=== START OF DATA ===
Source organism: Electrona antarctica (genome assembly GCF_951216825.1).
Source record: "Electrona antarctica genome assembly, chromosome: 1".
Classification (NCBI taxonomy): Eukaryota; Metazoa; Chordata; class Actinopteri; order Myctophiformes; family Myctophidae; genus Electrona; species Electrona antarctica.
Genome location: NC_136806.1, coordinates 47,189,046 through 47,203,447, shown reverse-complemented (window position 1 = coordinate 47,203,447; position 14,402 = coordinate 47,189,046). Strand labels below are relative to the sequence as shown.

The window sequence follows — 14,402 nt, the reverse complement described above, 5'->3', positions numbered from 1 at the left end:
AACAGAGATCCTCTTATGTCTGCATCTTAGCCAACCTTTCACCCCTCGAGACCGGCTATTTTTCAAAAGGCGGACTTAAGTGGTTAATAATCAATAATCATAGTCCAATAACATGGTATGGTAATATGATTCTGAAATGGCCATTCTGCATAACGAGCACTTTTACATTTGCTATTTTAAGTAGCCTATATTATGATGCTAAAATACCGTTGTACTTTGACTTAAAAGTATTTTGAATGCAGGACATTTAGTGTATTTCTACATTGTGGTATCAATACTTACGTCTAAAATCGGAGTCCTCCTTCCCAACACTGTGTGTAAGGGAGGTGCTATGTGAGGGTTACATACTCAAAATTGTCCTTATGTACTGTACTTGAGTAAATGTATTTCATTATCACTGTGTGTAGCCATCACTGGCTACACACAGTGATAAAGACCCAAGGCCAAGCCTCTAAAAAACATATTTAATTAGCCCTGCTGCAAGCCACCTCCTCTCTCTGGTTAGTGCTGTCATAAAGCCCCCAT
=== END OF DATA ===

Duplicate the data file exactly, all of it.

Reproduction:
Source organism: Electrona antarctica (genome assembly GCF_951216825.1).
Source record: "Electrona antarctica genome assembly, chromosome: 1".
Classification (NCBI taxonomy): Eukaryota; Metazoa; Chordata; class Actinopteri; order Myctophiformes; family Myctophidae; genus Electrona; species Electrona antarctica.
Genome location: NC_136806.1, coordinates 47,189,046 through 47,203,447, shown reverse-complemented (window position 1 = coordinate 47,203,447; position 14,402 = coordinate 47,189,046). Strand labels below are relative to the sequence as shown.

The window sequence follows — 14,402 nt, the reverse complement described above, 5'->3', positions numbered from 1 at the left end:
AACAGAGATCCTCTTATGTCTGCATCTTAGCCAACCTTTCACCCCTCGAGACCGGCTATTTTTCAAAAGGCGGACTTAAGTGGTTAATAATCAATAATCATAGTCCAATAACATGGTATGGTAATATGATTCTGAAATGGCCATTCTGCATAACGAGCACTTTTACATTTGCTATTTTAAGTAGCCTATATTATGATGCTAAAATACCGTTGTACTTTGACTTAAAAGTATTTTGAATGCAGGACATTTAGTGTATTTCTACATTGTGGTATCAATACTTACGTCTAAAATCGGAGTCCTCCTTCCCAACACTGTGTGTAAGGGAGGTGCTATGTGAGGGTTACATACTCAAAATTGTCCTTATGTACTGTACTTGAGTAAATGTATTTCATTATCACTGTGTGTAGCCATCACTGGCTACACACAGTGATAAAGACCCAAGGCCAAGCCTCTAAAAAACATATTTAATTAGCCCTGCTGCAAGCCACCTCCTCTCTCTGGTTAGTGCTGTCATAAAGCCCCCAT